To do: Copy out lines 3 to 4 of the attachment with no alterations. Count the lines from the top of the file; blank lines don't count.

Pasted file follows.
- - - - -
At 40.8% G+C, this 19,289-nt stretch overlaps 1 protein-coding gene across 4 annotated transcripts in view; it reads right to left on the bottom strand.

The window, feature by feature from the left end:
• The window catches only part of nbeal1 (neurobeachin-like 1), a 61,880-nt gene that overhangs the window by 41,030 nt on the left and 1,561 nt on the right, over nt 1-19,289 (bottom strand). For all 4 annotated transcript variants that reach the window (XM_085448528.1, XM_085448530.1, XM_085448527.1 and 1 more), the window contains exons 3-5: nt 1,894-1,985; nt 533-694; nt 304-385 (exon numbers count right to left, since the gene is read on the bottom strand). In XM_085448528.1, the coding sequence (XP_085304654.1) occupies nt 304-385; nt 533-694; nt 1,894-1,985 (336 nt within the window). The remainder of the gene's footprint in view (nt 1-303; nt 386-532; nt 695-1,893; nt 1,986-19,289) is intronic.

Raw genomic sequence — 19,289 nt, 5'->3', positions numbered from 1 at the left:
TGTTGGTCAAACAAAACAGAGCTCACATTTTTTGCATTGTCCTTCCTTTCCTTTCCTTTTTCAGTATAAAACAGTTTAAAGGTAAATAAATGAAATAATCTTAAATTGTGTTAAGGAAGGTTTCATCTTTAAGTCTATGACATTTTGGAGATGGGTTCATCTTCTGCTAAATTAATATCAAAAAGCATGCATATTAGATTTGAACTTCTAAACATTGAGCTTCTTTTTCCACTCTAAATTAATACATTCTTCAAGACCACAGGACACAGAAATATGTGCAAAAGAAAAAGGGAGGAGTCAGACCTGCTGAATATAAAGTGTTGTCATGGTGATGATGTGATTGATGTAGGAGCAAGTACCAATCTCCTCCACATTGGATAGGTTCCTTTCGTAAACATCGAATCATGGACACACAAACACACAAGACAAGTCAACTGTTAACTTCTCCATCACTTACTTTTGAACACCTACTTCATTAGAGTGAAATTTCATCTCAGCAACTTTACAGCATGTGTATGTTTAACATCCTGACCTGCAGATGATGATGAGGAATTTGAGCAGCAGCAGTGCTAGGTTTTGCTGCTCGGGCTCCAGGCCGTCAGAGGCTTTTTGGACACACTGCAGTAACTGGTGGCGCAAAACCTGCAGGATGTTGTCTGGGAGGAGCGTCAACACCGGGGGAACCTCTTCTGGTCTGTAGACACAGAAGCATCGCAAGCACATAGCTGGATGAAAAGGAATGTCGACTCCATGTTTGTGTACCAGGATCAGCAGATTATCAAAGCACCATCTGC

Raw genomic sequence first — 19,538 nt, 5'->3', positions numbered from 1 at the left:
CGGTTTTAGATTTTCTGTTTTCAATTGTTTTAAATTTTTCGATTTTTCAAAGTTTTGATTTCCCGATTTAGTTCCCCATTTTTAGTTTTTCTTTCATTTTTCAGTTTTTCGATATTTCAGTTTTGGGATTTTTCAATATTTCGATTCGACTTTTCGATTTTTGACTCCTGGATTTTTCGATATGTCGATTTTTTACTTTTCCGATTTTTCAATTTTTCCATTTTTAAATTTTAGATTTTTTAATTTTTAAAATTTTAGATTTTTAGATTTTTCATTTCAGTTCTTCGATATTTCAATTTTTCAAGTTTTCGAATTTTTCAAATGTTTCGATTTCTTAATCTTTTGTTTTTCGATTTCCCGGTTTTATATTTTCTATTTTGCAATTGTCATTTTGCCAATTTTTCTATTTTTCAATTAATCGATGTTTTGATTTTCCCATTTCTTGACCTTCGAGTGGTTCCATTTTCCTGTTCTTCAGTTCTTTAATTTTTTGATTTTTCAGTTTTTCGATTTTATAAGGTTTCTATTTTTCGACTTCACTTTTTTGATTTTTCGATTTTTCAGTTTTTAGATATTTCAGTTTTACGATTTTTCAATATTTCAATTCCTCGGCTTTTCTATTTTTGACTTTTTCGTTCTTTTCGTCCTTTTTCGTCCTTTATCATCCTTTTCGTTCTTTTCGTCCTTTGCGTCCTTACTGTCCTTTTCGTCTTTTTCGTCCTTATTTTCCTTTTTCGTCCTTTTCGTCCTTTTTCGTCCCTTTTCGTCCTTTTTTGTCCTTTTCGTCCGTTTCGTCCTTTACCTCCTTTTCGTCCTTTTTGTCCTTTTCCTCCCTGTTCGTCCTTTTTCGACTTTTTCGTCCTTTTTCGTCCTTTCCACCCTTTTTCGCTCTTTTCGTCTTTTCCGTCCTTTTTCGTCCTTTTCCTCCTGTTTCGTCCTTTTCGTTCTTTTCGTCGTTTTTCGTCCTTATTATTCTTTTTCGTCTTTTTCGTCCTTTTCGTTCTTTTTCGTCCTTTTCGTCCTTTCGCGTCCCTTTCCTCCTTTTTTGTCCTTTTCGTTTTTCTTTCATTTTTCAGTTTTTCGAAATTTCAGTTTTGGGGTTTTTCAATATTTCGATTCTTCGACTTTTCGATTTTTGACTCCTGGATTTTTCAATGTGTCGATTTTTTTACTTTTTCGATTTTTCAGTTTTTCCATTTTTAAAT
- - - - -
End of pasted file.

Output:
• The window catches only part of nbeal1 (neurobeachin-like 1), a 61,880-nt gene that overhangs the window by 41,030 nt on the left and 1,561 nt on the right, over nt 1-19,289 (bottom strand). For all 4 annotated transcript variants that reach the window (XM_085448528.1, XM_085448530.1, XM_085448527.1 and 1 more), the window contains exons 3-5: nt 1,894-1,985; nt 533-694; nt 304-385 (exon numbers count right to left, since the gene is read on the bottom strand). In XM_085448528.1, the coding sequence (XP_085304654.1) occupies nt 304-385; nt 533-694; nt 1,894-1,985 (336 nt within the window). The remainder of the gene's footprint in view (nt 1-303; nt 386-532; nt 695-1,893; nt 1,986-19,289) is intronic.

Raw genomic sequence — 19,289 nt, 5'->3', positions numbered from 1 at the left: